This is still a difficulty for most languages, as the rules for this differ from language to language. For example, there are languages where the adjective is placed after the noun, such as in French, while we put it before it in Dutch. We will talk about a black car, while a Frenchman talks about “une voiture noire”. It is therefore understandable that people especially from a language where this is common will have to get used to this.
The conjugations of the verbs are not always easy. Think of the dt rule. It is considered a mortal sin by many teachers, yet this rule is often sinned against. Sometimes overlooked errors can also be found in professional publications. Also weak and strong verbs, the rule of the kofschip and our syntax do not always make it easy to conjugate a verb correctly.
The Dutch language also allows inversion, which means that one may reposition the zindelen, within certain rules. That’s what makes our language so rich for writers, but also so difficult and can sometimes make them so confusing. It is indeed boring to read a whole novel through OPA sentences. By OPA sentences one means: Subject Person form, other phrases.
For example: Saartje broke her wrist yesterday during gymnastics class. This sentence is purely informative and according to the OPA construction. But with this one can go in different directions. Would also be correct:
- Yesterday Saartje broke her wrist during gymnastics class.
During the gymnastics class, Saartje broke her wrist yesterday.
Saartje broke her wrist yesterday during gymnastics class. All four sentences from the example above are correct, but have a different emphasis. The more elaborate and composed the sentences are, the more difficult it becomes to put them together correctly grammatically. It can also sometimes become a strenuous effort for the reader to have to read many compound, twisted sentences in sequence. That is why the question can also be asked whether a difficult grammatical use of language is always desirable.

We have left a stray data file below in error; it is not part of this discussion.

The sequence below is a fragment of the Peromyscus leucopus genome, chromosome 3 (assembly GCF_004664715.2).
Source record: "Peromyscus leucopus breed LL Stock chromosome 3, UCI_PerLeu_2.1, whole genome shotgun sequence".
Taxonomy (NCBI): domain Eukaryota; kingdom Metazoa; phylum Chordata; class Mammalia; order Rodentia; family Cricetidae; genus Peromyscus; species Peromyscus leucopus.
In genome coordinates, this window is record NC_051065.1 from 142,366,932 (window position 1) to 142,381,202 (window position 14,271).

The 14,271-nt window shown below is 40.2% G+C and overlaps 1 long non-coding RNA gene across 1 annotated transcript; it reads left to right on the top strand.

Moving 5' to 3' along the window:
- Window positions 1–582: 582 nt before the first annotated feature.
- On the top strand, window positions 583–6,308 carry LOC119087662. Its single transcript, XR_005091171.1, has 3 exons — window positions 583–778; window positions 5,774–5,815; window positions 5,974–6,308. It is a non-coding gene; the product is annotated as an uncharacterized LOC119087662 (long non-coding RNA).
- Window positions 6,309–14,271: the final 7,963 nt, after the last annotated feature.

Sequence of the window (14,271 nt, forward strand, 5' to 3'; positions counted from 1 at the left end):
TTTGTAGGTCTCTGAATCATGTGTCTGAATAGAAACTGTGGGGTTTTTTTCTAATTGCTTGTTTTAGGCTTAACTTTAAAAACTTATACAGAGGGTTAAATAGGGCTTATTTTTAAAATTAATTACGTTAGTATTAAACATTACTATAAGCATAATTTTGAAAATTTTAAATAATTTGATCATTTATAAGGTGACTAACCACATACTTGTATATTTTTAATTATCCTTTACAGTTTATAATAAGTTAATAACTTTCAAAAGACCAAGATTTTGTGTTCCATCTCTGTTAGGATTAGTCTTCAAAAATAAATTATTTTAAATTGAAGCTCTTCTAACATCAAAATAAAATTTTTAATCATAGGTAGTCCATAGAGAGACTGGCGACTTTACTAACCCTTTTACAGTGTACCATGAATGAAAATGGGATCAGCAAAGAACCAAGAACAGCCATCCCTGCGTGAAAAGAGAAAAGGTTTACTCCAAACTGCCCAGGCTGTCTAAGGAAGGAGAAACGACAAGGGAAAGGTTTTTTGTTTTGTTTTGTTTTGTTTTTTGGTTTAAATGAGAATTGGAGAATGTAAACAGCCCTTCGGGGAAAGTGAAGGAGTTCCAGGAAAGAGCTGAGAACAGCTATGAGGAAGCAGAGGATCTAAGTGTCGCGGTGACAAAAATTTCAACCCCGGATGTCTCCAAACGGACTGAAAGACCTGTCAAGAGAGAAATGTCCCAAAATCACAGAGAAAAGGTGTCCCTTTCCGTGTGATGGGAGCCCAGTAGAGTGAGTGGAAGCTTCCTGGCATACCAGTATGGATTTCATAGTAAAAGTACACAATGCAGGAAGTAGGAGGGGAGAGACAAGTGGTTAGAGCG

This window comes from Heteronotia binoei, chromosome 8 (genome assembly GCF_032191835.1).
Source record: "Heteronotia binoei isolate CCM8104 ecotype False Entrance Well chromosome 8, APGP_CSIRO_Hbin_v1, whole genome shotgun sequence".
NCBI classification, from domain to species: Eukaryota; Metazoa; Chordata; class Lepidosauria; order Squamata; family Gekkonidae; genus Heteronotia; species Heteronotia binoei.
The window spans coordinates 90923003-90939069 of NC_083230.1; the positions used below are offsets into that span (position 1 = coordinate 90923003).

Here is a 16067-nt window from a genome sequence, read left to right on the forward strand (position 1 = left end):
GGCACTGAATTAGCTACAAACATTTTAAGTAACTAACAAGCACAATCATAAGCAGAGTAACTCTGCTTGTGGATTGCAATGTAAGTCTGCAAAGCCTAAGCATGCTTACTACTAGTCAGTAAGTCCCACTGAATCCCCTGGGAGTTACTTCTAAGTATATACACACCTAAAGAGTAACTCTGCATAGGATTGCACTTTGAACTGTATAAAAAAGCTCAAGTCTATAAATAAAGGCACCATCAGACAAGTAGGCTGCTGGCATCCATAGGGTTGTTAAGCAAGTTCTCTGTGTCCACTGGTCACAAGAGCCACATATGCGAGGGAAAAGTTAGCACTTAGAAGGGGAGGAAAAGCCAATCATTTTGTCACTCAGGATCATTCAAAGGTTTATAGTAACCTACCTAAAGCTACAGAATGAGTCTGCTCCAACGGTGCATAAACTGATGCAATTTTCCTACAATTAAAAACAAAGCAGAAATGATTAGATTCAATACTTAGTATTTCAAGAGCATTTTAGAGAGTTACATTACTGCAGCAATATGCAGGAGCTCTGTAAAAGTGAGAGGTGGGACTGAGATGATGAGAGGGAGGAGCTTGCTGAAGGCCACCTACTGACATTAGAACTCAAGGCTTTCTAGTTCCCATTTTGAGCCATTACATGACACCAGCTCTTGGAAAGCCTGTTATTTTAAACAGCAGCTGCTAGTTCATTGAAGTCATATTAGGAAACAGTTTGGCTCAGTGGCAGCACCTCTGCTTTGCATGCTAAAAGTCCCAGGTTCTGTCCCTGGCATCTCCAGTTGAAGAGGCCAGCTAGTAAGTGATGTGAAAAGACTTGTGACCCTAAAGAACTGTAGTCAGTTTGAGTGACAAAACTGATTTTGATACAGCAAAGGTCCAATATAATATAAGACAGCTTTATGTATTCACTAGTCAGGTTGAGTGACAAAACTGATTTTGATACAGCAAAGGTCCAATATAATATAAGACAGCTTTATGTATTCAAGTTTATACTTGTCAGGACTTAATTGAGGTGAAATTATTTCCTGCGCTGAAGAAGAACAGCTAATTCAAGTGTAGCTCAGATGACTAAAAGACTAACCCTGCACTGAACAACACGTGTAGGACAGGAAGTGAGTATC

When a text is composed in such a way that a reader has to parse the sentences to make sense of it, it is also more difficult for the writer to write them down. The more complex the sentence structure, the more chance that errors will be made and misunderstandings will arise among the readers, especially if they may not be originally Dutch.
Besides “I”, “you”, “he / she”, “we” and “she in plural”, Dutch also distinguishes between the informal “je” and the more formal “u”. In English, for example, this no longer exists and you always address another person with “you”. These different person forms make our language more difficult, but also clearer compared to English. For example, a Dutch-speaking writer can unknowingly make the mistake of using “je” and “u” in one text, since his spelling and grammar check unfortunately overlooks this.
The verbs must also be conjugated according to the person form and that sometimes seems easier than it is. Let us not forget the DT errors, which everyone who has ever learned to write Dutch texts will have guessed, although not everyone will gladly admit it.
Most language errors happen unconsciously or out of ignorance. That’s why the brain reads about it, because it knows what to say. This is not unique to Dutch, but can also occur with non-native speakers. Spelling and grammar checking, cutting, copying and pasting in texts does not always make writing easier. They can be useful tools, but if used carelessly, they can sometimes do more harm than good.
A text may be reread several times, but it may still contain errors. Every language is difficult, but General Dutch is actually difficult. This is due to the inversion, because we have a complex grammar and an actually artificial pronunciation. The man in the street often hears you say mistakes, broken sentences, incorrect construction, wrong pronunciation, dialect, … But the most important thing is that we only understand each other.